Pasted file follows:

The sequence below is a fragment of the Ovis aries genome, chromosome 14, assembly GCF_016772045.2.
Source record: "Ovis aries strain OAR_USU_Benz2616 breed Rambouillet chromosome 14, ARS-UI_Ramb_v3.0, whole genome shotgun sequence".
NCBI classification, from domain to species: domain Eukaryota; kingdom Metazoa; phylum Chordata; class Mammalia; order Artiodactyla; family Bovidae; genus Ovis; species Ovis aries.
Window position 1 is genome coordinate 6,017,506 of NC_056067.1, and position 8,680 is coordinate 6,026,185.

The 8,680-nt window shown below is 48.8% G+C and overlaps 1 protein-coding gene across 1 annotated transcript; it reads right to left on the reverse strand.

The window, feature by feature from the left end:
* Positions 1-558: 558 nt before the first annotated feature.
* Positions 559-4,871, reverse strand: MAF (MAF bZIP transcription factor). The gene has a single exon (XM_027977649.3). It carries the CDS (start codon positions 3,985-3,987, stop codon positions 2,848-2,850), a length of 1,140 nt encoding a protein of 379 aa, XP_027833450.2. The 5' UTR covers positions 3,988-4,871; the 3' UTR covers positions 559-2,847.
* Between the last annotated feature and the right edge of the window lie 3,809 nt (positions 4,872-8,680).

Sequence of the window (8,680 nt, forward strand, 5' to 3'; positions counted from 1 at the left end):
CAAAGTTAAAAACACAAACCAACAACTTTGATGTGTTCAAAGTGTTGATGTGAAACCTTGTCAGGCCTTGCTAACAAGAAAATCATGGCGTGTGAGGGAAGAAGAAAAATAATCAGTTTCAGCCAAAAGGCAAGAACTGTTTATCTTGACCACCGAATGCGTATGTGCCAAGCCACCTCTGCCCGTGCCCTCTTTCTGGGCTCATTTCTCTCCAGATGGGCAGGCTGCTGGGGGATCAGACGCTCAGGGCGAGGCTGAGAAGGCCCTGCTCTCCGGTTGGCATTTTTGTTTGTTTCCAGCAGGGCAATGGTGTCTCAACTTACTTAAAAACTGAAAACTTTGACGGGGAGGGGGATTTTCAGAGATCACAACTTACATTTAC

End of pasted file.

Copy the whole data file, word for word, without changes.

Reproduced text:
The sequence below is a fragment of the Ovis aries genome, chromosome 14, assembly GCF_016772045.2.
Source record: "Ovis aries strain OAR_USU_Benz2616 breed Rambouillet chromosome 14, ARS-UI_Ramb_v3.0, whole genome shotgun sequence".
NCBI classification, from domain to species: domain Eukaryota; kingdom Metazoa; phylum Chordata; class Mammalia; order Artiodactyla; family Bovidae; genus Ovis; species Ovis aries.
Window position 1 is genome coordinate 6,017,506 of NC_056067.1, and position 8,680 is coordinate 6,026,185.

The 8,680-nt window shown below is 48.8% G+C and overlaps 1 protein-coding gene across 1 annotated transcript; it reads right to left on the reverse strand.

The window, feature by feature from the left end:
* Positions 1-558: 558 nt before the first annotated feature.
* Positions 559-4,871, reverse strand: MAF (MAF bZIP transcription factor). The gene has a single exon (XM_027977649.3). It carries the CDS (start codon positions 3,985-3,987, stop codon positions 2,848-2,850), a length of 1,140 nt encoding a protein of 379 aa, XP_027833450.2. The 5' UTR covers positions 3,988-4,871; the 3' UTR covers positions 559-2,847.
* Between the last annotated feature and the right edge of the window lie 3,809 nt (positions 4,872-8,680).

Sequence of the window (8,680 nt, forward strand, 5' to 3'; positions counted from 1 at the left end):
CAAAGTTAAAAACACAAACCAACAACTTTGATGTGTTCAAAGTGTTGATGTGAAACCTTGTCAGGCCTTGCTAACAAGAAAATCATGGCGTGTGAGGGAAGAAGAAAAATAATCAGTTTCAGCCAAAAGGCAAGAACTGTTTATCTTGACCACCGAATGCGTATGTGCCAAGCCACCTCTGCCCGTGCCCTCTTTCTGGGCTCATTTCTCTCCAGATGGGCAGGCTGCTGGGGGATCAGACGCTCAGGGCGAGGCTGAGAAGGCCCTGCTCTCCGGTTGGCATTTTTGTTTGTTTCCAGCAGGGCAATGGTGTCTCAACTTACTTAAAAACTGAAAACTTTGACGGGGAGGGGGATTTTCAGAGATCACAACTTACATTTAC